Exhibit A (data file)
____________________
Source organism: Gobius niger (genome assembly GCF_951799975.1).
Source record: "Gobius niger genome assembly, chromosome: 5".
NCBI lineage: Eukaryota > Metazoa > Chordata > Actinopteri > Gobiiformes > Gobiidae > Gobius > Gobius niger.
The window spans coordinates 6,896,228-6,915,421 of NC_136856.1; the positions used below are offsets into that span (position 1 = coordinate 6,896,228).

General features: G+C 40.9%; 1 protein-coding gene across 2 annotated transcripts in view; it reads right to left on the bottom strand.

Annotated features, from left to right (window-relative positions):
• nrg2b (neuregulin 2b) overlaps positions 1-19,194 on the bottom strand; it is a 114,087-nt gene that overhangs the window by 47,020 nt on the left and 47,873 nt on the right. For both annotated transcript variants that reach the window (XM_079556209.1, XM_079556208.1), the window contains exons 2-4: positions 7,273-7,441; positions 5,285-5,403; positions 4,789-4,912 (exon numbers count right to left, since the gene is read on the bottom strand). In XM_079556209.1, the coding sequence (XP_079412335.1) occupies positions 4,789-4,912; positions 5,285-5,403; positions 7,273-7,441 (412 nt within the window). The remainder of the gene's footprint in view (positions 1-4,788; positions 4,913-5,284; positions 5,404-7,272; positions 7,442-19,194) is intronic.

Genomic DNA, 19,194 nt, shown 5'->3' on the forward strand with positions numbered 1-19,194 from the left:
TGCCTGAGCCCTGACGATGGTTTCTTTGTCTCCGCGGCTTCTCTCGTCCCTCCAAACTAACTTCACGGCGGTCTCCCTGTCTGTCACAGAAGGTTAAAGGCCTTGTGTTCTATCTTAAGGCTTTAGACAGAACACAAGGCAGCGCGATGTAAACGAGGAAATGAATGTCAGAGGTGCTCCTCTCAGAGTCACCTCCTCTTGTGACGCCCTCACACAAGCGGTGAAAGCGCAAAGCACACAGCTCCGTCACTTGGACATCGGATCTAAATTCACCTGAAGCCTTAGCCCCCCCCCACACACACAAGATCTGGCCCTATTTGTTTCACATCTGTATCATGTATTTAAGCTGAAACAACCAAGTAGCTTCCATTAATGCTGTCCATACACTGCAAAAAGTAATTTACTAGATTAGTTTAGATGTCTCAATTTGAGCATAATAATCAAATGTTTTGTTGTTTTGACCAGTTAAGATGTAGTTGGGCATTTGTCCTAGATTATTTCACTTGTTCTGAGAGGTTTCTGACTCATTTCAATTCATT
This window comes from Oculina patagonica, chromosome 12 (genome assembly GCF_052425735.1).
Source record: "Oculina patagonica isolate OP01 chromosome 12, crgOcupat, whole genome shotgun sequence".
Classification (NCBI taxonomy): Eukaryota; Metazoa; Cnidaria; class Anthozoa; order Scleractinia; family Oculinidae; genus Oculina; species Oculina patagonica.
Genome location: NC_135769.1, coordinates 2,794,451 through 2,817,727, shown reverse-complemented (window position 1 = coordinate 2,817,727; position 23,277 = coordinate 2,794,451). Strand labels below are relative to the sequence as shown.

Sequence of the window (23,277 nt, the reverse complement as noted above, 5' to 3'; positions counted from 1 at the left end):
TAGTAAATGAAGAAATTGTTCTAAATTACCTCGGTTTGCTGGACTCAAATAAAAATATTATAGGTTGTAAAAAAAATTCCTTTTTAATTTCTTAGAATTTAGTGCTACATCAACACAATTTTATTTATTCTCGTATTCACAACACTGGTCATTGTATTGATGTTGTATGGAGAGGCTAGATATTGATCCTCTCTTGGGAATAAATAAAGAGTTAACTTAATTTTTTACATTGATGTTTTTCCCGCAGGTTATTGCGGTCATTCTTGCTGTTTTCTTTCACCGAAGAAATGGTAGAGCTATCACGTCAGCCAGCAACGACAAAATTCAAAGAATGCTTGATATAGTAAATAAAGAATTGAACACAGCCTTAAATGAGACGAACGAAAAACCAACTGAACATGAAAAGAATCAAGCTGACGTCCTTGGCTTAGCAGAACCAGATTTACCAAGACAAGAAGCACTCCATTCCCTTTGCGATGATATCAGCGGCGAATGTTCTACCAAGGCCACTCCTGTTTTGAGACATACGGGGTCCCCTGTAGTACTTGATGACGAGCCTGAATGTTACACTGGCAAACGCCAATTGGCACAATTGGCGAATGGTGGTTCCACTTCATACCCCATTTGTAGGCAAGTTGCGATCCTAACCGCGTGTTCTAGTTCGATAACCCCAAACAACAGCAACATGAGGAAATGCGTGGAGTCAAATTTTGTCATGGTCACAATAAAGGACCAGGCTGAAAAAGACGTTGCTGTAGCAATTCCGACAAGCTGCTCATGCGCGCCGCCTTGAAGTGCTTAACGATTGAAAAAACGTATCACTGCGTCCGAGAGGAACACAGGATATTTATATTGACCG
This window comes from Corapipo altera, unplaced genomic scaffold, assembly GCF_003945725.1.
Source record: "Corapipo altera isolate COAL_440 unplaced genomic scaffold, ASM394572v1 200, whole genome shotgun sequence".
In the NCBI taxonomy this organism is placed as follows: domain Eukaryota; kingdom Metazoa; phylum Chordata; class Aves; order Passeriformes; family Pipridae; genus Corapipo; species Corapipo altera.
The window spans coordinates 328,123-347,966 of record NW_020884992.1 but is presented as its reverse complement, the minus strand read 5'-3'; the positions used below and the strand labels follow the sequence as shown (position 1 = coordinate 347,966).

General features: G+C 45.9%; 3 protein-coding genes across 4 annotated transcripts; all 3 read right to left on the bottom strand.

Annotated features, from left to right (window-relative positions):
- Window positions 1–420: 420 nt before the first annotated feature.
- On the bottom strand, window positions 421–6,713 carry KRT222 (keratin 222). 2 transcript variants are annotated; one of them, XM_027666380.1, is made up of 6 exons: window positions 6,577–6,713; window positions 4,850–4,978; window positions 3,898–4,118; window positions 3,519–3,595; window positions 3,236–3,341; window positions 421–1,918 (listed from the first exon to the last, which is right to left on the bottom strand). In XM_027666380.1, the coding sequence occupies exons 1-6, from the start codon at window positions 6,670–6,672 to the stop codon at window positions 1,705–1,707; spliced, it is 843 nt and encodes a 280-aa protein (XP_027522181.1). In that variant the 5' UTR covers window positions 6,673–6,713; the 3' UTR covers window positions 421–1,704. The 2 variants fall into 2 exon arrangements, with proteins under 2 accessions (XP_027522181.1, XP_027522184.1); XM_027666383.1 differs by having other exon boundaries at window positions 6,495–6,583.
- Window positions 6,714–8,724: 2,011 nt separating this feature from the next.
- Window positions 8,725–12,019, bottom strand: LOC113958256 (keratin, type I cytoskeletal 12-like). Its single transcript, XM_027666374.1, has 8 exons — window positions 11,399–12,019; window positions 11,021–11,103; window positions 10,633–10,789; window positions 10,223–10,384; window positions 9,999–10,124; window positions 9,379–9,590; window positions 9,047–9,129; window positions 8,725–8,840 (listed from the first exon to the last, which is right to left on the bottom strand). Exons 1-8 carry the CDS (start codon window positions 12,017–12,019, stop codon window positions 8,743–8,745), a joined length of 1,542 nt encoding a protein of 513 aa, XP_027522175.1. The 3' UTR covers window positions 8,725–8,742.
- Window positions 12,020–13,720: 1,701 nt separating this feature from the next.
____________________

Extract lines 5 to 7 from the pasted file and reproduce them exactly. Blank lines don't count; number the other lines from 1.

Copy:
General features: G+C 40.9%; 1 protein-coding gene across 2 annotated transcripts in view; it reads right to left on the bottom strand.

Annotated features, from left to right (window-relative positions):
• nrg2b (neuregulin 2b) overlaps positions 1-19,194 on the bottom strand; it is a 114,087-nt gene that overhangs the window by 47,020 nt on the left and 47,873 nt on the right. For both annotated transcript variants that reach the window (XM_079556209.1, XM_079556208.1), the window contains exons 2-4: positions 7,273-7,441; positions 5,285-5,403; positions 4,789-4,912 (exon numbers count right to left, since the gene is read on the bottom strand). In XM_079556209.1, the coding sequence (XP_079412335.1) occupies positions 4,789-4,912; positions 5,285-5,403; positions 7,273-7,441 (412 nt within the window). The remainder of the gene's footprint in view (positions 1-4,788; positions 4,913-5,284; positions 5,404-7,272; positions 7,442-19,194) is intronic.